Berkley Accident and Health has set up Encap Business Aviation Captive to create “an insurance brokerage program specifically for business aviation employers that employ between ten and 1,000 employees,” Joe Clifton, director of JP Benefits Connection, told AIN. The program offers medical and prescription coverage.
Aerospace companies trying to bounce back from the downturn face many challenges, including rising costs, but they are still enjoying one blessing: lower insurance costs. The latest “Aerospace Market Outlook” report from leading insurance group Aon Risk Solutions shows the industry now starting its fifth consecutive year of falling premiums.
To better understand insurance it helps to understand what it really is. The historical foundation of insurance is that disaster can strike anyone, at any time. The concept of insurance is the good fortune of many helping provide for the bad fortune of a few.
In the months since September 11, the insurance industry has taken a beating. Some estimates–and they are still just estimates–put the total losses in excess of $100 billion.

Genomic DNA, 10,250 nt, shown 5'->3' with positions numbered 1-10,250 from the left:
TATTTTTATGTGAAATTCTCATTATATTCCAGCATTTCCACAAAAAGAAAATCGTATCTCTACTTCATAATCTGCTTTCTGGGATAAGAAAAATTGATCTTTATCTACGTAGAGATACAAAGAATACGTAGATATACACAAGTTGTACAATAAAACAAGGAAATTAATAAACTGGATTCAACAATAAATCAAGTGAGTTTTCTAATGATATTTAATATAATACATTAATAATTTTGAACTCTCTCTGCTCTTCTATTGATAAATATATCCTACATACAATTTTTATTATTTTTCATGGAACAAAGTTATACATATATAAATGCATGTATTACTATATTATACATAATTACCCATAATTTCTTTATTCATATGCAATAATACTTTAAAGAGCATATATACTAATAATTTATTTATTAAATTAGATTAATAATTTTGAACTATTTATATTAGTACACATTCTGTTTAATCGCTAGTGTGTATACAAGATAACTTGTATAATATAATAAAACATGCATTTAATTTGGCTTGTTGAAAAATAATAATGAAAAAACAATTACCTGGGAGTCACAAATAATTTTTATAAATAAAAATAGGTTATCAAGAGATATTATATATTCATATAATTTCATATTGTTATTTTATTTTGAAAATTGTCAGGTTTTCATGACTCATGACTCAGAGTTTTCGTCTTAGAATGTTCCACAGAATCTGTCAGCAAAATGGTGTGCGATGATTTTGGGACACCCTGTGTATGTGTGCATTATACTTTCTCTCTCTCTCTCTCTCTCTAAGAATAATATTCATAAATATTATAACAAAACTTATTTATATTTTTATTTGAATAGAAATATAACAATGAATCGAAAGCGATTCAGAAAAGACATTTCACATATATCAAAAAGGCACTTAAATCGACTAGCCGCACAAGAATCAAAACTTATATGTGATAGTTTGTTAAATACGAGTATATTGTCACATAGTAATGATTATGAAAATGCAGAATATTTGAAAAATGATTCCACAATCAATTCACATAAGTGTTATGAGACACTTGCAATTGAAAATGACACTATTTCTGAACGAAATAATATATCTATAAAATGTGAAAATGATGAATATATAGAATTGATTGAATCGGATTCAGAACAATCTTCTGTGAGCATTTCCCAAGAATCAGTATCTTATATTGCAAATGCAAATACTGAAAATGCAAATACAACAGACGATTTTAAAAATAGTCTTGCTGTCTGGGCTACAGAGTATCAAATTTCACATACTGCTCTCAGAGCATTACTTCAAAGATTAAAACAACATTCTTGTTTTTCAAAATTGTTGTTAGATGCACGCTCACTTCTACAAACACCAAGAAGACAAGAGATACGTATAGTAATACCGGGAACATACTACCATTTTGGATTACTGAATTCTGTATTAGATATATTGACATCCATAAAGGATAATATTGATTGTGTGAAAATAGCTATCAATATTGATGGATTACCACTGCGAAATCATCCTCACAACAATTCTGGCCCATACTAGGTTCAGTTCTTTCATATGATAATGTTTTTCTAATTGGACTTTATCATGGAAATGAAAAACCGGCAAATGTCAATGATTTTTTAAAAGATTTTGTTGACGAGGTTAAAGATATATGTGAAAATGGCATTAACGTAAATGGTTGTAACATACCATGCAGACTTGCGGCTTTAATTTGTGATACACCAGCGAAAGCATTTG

Within days of the terrorist attacks, it was apparent that efforts by insurers to cope with the disaster would translate to higher costs and changes in coverage limits. So far, this is being proved out.
Someone I used to know–a father and general aviation pilot–questioned why he needed life insurance, because, quote, “I won’t be around to enjoy it.” He could well afford it, but apparently his survivors’ welfare didn’t warrant the few bucks a month a policy would cost.
Following last September 11, aircraft owners and operators began bracing for massive hikes in insurance coverage and changes in the limits of that coverage. Now, a year later, their fears are being realized. But while rates have risen, sometimes triple those before September 11, the increases are not without some justification. The question is, just how much is justified?
If aviation insurance news has been mostly bad since September 11, there is still one small bright spot in the industry. Life insurance premiums for corporate pilots have either remained stagnant or actually decreased since last September. And aviation operators have an increasing variety of choices for providing life insurance for their employees.
In a world of uncertainty, life insurance remains a priority for many business aviation pilots. Unfortunately, it also remains a much misunderstood subject.
Before September 11, insurance occupied no more than an afterthought in the minds of most in the aviation industry. For years, premiums had remained relatively stable, even reasonable, and standards of coverage conformed to the level of threat, perceived as minimal. In the years ahead, the aviation industry will look back at those as “the good old days.”